Falling In and Out of Love

Falling In and Out of Love

Laban ran out toward the man, to the spring. As soon as he saw the ring and the bracelets on his sister’s arms . . . He said, “Come in, O blessed of the LORD. Why do you stand outside?” Genesis 24:29-31

When we first fall into romantic love, there’s a dopamine flood in our brain, which provides an intensely pleasurable feeling. We refer to this as love, but the reality is that we simply love how the other person makes us feel. The problem is that, just like with a drug, we develop a tolerance to the relationship and the high eventually wears off. If this infatuation isn’t replaced by something – authentic love or an emotional dependence on that person – then we fall out of love. Young love is simply an intense desire for how that person makes us feel. Authentic love, however, is an intense desire the good of the other.

Though it doesn’t involve romantic love, there’s something similar going on in my interactions with everyone around me. In my relationships, it’s only natural to be selfishly motivated, treating people differently depending on how they make me feel. For instance, if I meet a wealthy, attractive, successful individual in clinic, I’m prone to treat him differently than I would a down-and-out addict who needs a bath. Why? Because how that person makes me feel, determines how I act towards them. Like I said, this is only natural, but natural isn’t always right. Jesus commanded us to love our neighbors as ourselves (Matthew 22:39). True love isn’t motivated by what I get out of it. Rather, I must love others as Christ loved me, seeking their good, not out of self-interest, but because God loves them.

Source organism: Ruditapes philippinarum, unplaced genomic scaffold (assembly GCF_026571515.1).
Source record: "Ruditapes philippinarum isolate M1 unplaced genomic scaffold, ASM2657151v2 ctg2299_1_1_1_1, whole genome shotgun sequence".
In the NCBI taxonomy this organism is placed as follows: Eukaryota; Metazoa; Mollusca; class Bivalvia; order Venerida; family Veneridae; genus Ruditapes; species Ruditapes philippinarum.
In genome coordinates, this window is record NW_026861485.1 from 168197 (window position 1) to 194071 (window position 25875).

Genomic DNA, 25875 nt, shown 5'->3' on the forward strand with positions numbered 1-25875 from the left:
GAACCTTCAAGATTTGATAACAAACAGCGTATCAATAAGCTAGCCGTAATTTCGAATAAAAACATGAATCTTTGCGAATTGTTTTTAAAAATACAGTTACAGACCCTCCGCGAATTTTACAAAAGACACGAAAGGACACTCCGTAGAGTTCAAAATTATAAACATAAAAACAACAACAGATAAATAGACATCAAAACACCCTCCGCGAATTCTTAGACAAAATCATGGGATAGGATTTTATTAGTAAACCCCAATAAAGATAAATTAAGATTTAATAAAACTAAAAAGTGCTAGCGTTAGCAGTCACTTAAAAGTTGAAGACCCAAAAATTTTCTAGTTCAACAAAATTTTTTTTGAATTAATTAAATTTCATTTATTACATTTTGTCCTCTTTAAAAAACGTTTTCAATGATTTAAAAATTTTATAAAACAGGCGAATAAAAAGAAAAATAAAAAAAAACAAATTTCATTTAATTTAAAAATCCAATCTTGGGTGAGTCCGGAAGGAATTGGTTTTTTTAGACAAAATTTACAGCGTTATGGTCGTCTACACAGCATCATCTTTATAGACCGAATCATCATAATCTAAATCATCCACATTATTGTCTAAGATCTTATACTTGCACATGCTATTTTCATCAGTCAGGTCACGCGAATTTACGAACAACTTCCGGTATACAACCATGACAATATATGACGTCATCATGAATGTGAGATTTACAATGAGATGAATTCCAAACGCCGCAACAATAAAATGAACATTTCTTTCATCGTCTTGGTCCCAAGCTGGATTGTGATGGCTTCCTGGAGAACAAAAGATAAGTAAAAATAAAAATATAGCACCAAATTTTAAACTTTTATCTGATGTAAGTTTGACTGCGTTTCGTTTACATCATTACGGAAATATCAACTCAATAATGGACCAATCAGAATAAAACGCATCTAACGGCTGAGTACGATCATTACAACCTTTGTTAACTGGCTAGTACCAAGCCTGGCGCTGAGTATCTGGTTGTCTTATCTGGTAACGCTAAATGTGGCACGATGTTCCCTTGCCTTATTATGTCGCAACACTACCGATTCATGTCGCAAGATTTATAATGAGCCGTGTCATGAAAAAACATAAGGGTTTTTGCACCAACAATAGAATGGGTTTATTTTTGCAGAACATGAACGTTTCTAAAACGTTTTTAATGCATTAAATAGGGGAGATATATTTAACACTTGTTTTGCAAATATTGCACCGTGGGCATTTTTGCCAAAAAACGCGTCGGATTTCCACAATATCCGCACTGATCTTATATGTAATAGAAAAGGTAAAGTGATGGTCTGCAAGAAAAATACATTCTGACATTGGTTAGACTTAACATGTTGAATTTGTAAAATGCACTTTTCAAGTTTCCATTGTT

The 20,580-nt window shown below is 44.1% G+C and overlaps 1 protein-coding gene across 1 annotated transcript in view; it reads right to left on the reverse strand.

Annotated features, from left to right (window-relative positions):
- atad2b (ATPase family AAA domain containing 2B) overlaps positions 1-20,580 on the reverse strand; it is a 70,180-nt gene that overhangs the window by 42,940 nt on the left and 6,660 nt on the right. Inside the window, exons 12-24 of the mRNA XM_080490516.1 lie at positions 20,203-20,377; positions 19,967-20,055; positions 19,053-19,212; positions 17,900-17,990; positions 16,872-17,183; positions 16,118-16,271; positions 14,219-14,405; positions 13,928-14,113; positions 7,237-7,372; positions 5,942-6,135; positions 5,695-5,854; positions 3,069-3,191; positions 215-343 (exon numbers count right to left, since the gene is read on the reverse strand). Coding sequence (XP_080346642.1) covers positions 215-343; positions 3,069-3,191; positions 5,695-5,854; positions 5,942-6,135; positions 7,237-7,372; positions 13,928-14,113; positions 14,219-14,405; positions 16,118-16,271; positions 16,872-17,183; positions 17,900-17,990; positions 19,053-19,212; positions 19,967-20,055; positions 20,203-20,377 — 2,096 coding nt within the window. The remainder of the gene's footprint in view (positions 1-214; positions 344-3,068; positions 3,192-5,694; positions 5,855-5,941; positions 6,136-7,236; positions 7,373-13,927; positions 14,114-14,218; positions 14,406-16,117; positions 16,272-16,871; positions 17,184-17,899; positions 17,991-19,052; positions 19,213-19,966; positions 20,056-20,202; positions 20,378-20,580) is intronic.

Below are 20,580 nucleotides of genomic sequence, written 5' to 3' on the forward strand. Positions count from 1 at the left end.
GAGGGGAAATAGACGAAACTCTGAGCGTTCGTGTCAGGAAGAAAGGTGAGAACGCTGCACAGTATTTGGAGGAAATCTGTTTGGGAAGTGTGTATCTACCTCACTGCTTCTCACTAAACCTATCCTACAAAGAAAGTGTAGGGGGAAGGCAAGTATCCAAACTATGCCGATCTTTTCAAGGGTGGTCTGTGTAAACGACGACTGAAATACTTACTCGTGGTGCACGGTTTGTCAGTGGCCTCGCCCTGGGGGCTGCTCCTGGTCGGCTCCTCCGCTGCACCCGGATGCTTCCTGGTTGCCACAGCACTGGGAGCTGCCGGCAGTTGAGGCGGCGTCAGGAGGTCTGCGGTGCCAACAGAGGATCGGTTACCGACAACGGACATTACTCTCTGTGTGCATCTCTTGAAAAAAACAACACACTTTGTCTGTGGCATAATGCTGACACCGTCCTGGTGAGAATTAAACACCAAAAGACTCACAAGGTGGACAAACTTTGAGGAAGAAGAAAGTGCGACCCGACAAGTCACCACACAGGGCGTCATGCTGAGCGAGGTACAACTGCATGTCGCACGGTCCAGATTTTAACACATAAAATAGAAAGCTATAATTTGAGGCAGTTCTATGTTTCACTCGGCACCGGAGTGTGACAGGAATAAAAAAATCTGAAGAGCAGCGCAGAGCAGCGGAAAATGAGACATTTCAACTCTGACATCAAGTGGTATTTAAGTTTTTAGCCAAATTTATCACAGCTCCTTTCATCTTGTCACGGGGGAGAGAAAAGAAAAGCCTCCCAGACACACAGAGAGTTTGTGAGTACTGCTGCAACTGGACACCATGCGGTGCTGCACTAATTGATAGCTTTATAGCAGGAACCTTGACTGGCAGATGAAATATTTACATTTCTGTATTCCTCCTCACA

Today’s passage illustrates the wrong kind of love. In the story, Abraham sent his servant to seek a wife for his son Isaac. God orchestrated a meeting between the servant and Rebekah, who took the servant home to meet her brother Laban. When Laban saw the wealth of the servant – camels and gold – he fell in love with what this man could do for him. Laban acted lovingly, but his motivation was only self-interest.

As Christians, we’re commanded to love others as Christ loved us. His love wasn’t based on what we could do for him. God simply loved us – even when we desperately needed a bath. As he has loved us, we must love those around us, not because of what they can do for us, but because God loves them. We don’t naturally fall into authentic love for everyone around us. Daily though, if we desire to follow Christ, we must choose to act lovingly towards neighbors – even when they need a bath.

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